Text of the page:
In case you haven’t noticed yet, the pressure given to students to perform, excel, succeed, and be the best at something is overwhelming and constant. Teenagers’ egos have been laid with the foundation that self-fulfillment is measured incrementally via social media popularity or becoming a reality show contestants or YouTube star. Increasingly, we witness teens losing hope in themselves that they can achieve any modicum of self-worth, simply due to their faces not appearing on TV or getting enough likes through a posted digital picture.

But we know teens can succeed. We know it because we work with them and we’ve seen it. We know it because God has never shied away from using the very old or the very young to accomplish great things.

What happens when you give students a problem they cannot beat alone?

One of the beautiful aspects of working with students (and specifically middle schoolers in my case) is the way they get excited and fired up about things. You remember Kony 2012? Regardless of your own thoughts about the campaign, it was built on the popularity and excitement produced by young people. Every student pastor should have learned this valuable lesson, that even though students could not fix the problem of Kony, they believed they could. And if we are to truly exact a demonstrable force of change in this world, then we must harness that energy and power, guiding it in an appropriate manner through avenues that not only encourage and empower teenagers to “succeed,” but in ways that cause them to see how important helping others can be.

When I ask the middle schoolers in my student ministry why they do 30 Hour Famine, it’s not because they want to go hungry for 30 hours. Of course, I always have to fight to get students to participate. “I can’t do it,” one will cry. Or I’ll hear, “That’s impossible!” But when I really start to get them think, they start answering in ways that surprise me.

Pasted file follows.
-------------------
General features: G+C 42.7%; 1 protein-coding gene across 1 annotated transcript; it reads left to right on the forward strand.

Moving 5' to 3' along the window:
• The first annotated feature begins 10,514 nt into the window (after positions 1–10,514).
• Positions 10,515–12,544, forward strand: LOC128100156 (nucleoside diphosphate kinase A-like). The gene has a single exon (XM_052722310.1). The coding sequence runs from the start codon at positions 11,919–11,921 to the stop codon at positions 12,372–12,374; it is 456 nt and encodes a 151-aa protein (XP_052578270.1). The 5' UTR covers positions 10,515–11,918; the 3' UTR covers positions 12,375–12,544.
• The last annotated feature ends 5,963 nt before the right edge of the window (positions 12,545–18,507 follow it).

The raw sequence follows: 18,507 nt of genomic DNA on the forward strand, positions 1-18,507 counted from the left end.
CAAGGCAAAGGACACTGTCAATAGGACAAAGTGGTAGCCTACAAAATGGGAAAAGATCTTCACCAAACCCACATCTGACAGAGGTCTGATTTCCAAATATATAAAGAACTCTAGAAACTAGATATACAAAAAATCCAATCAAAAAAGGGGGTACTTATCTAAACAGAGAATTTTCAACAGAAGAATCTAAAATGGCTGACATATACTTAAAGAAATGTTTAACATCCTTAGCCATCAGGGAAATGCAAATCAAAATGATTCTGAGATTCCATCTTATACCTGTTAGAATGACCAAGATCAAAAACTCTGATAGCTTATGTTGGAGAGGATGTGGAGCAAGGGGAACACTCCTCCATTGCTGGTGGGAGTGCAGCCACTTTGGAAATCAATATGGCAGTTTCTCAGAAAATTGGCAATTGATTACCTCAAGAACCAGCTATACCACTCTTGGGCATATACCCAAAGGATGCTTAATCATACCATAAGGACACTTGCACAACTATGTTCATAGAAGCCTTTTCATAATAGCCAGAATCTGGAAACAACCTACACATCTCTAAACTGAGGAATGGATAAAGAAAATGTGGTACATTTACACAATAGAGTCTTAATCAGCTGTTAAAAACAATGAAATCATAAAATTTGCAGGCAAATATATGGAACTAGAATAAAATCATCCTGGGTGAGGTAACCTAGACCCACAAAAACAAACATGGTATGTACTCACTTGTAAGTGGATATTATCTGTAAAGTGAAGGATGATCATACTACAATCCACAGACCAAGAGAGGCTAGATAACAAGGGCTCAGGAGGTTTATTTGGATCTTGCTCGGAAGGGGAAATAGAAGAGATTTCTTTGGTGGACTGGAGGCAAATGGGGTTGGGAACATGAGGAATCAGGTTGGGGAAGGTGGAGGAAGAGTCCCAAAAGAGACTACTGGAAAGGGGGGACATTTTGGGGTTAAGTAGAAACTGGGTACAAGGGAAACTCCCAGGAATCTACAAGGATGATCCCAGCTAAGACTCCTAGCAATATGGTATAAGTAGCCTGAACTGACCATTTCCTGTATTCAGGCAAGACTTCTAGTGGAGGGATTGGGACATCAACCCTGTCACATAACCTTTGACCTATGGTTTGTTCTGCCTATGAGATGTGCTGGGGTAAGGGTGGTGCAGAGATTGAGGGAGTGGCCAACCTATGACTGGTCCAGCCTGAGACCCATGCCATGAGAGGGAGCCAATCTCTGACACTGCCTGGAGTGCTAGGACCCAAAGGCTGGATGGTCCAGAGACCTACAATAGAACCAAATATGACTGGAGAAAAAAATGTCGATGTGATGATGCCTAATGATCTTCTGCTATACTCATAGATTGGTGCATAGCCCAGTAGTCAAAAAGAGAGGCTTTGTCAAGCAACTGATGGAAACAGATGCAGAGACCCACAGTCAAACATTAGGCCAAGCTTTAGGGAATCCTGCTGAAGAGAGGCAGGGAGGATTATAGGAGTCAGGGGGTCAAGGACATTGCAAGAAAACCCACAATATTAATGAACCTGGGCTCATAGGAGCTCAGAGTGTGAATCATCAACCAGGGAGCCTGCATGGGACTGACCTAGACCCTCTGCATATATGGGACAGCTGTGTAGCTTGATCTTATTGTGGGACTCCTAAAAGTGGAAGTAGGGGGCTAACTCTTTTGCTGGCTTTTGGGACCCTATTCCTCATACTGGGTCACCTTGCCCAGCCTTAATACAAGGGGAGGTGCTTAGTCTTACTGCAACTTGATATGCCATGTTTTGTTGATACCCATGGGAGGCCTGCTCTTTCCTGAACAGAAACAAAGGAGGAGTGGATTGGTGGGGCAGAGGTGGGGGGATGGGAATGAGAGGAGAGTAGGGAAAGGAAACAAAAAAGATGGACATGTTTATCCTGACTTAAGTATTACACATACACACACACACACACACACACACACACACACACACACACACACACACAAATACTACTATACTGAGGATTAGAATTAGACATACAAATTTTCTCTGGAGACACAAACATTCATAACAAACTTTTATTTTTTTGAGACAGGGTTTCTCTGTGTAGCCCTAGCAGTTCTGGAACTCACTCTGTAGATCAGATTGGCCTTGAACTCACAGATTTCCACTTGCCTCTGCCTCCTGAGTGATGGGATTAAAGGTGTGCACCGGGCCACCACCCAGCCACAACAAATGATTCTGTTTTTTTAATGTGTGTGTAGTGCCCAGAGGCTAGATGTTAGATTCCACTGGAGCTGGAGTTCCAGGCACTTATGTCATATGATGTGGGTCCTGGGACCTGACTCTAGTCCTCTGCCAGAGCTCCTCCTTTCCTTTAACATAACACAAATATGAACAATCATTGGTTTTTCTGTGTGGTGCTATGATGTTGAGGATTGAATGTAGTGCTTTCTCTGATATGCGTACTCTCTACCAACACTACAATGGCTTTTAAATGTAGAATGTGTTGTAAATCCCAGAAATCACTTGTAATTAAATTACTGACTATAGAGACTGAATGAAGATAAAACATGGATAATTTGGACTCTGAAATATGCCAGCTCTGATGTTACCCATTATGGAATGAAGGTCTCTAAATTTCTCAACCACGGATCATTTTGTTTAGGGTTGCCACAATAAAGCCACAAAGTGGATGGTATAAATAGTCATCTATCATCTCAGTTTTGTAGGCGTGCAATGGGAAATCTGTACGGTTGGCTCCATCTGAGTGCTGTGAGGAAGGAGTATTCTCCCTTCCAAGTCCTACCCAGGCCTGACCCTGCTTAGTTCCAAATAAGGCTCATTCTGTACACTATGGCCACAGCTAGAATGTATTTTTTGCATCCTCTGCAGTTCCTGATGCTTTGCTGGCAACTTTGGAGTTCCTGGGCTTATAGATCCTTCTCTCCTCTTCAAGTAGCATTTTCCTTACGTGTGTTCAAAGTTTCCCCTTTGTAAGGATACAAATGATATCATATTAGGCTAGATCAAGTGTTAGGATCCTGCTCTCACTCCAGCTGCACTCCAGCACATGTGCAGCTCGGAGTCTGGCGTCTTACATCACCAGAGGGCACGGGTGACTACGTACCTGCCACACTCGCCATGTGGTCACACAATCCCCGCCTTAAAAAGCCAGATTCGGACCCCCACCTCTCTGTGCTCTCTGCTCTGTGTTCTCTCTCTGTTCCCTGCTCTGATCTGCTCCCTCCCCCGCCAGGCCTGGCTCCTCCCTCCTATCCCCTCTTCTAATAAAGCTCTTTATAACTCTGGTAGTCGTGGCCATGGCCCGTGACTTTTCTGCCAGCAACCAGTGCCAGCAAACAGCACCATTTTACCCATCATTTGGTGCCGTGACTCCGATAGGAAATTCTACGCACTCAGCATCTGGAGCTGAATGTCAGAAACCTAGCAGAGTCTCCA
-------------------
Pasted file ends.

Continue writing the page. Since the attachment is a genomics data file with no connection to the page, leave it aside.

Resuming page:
“I have so much and they have so little.”

“But what if I don’t do it? Then a kid won’t be able to eat tonight.”

They know it’s impossible for them to fix the global pandemic of hunger, but they know they can affect one person. And how valuable is it for teenagers to learn that each and every person matters, that each person (here or abroad) they come in contact with is a creation of God? Akin to what Jesus said in Matthew 25:40, “And the King will answer them, ‘Truly, I say to you, as you did it to one of the least of these my brothers, you did it to me,’” our role is to love those we can with all that we have.

This year’s 30 Hour Famine theme is: Make It Your Fight. So let’s focus on our teenagers, encouraging and empowering them, finding that desire to affect change across the world through 30 hours of solidarity with the world’s hungry.

Your Role and Theirs, part 1: You

BY 30 HOUR FAMINE TEAM

guardian angelBy Matt Williams

“But Lord,” Gideon replied, “How can I rescue Israel? My clan is the weakest in the whole tribe of Manasseh, and I am the least in my entire family!”

Judges 6:15 (NLT)

I love reading the biblical encounters between God’s messengers and the individuals chosen to act for God.  Almost every time, the human response is, “Uh, excuse me, are you sure you have the right person, because that’s a big job and I cannot do it.” And usually God’s angel or prophet quickly dispenses with that argument by responding, “It is okay, for God is with you…now get to work.”